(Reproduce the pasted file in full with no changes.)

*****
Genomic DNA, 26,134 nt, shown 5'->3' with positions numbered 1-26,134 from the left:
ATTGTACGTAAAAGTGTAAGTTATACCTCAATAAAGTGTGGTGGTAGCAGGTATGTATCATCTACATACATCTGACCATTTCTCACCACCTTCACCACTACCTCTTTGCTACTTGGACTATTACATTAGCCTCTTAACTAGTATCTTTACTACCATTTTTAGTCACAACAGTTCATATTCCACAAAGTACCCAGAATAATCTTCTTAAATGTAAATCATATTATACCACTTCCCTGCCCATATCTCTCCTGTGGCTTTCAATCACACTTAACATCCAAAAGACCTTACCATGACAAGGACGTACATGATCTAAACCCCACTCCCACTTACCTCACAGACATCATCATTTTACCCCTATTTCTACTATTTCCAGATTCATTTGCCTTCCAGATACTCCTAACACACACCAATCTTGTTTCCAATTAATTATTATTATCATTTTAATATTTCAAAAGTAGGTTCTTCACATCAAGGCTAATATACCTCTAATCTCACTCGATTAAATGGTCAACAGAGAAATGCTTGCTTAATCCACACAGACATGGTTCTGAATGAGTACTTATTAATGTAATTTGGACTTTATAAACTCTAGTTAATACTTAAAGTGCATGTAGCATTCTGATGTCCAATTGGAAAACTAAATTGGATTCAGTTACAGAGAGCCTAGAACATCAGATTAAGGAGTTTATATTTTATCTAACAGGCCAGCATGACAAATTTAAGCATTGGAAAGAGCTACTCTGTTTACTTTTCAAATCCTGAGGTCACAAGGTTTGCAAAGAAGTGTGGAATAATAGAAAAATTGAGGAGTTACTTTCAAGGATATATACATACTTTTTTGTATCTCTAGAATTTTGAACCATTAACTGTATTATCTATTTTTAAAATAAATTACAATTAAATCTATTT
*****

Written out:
Genomic DNA, 26,134 nt, shown 5'->3' with positions numbered 1-26,134 from the left:
ATTGTACGTAAAAGTGTAAGTTATACCTCAATAAAGTGTGGTGGTAGCAGGTATGTATCATCTACATACATCTGACCATTTCTCACCACCTTCACCACTACCTCTTTGCTACTTGGACTATTACATTAGCCTCTTAACTAGTATCTTTACTACCATTTTTAGTCACAACAGTTCATATTCCACAAAGTACCCAGAATAATCTTCTTAAATGTAAATCATATTATACCACTTCCCTGCCCATATCTCTCCTGTGGCTTTCAATCACACTTAACATCCAAAAGACCTTACCATGACAAGGACGTACATGATCTAAACCCCACTCCCACTTACCTCACAGACATCATCATTTTACCCCTATTTCTACTATTTCCAGATTCATTTGCCTTCCAGATACTCCTAACACACACCAATCTTGTTTCCAATTAATTATTATTATCATTTTAATATTTCAAAAGTAGGTTCTTCACATCAAGGCTAATATACCTCTAATCTCACTCGATTAAATGGTCAACAGAGAAATGCTTGCTTAATCCACACAGACATGGTTCTGAATGAGTACTTATTAATGTAATTTGGACTTTATAAACTCTAGTTAATACTTAAAGTGCATGTAGCATTCTGATGTCCAATTGGAAAACTAAATTGGATTCAGTTACAGAGAGCCTAGAACATCAGATTAAGGAGTTTATATTTTATCTAACAGGCCAGCATGACAAATTTAAGCATTGGAAAGAGCTACTCTGTTTACTTTTCAAATCCTGAGGTCACAAGGTTTGCAAAGAAGTGTGGAATAATAGAAAAATTGAGGAGTTACTTTCAAGGATATATACATACTTTTTTGTATCTCTAGAATTTTGAACCATTAACTGTATTATCTATTTTTAAAATAAATTACAATTAAATCTATTT